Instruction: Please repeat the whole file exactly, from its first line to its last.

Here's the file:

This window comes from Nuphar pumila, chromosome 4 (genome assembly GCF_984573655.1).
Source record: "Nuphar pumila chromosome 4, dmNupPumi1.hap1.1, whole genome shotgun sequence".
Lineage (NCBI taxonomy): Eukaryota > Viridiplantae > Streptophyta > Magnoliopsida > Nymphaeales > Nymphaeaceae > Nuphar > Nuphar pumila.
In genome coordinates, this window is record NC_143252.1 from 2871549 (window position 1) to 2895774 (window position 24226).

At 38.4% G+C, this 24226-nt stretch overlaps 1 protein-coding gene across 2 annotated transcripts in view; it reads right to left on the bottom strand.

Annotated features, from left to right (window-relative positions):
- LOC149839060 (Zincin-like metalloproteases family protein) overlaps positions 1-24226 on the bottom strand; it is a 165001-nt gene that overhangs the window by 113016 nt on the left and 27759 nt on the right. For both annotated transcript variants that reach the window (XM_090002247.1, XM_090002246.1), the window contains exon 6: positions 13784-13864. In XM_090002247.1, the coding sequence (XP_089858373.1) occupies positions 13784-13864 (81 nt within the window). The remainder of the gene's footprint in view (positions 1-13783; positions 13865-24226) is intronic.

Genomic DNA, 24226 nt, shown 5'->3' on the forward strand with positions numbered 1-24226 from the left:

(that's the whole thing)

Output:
This window comes from Nuphar pumila, chromosome 4 (genome assembly GCF_984573655.1).
Source record: "Nuphar pumila chromosome 4, dmNupPumi1.hap1.1, whole genome shotgun sequence".
Lineage (NCBI taxonomy): Eukaryota > Viridiplantae > Streptophyta > Magnoliopsida > Nymphaeales > Nymphaeaceae > Nuphar > Nuphar pumila.
In genome coordinates, this window is record NC_143252.1 from 2871549 (window position 1) to 2895774 (window position 24226).

At 38.4% G+C, this 24226-nt stretch overlaps 1 protein-coding gene across 2 annotated transcripts in view; it reads right to left on the bottom strand.

Annotated features, from left to right (window-relative positions):
- LOC149839060 (Zincin-like metalloproteases family protein) overlaps positions 1-24226 on the bottom strand; it is a 165001-nt gene that overhangs the window by 113016 nt on the left and 27759 nt on the right. For both annotated transcript variants that reach the window (XM_090002247.1, XM_090002246.1), the window contains exon 6: positions 13784-13864. In XM_090002247.1, the coding sequence (XP_089858373.1) occupies positions 13784-13864 (81 nt within the window). The remainder of the gene's footprint in view (positions 1-13783; positions 13865-24226) is intronic.

Genomic DNA, 24226 nt, shown 5'->3' on the forward strand with positions numbered 1-24226 from the left: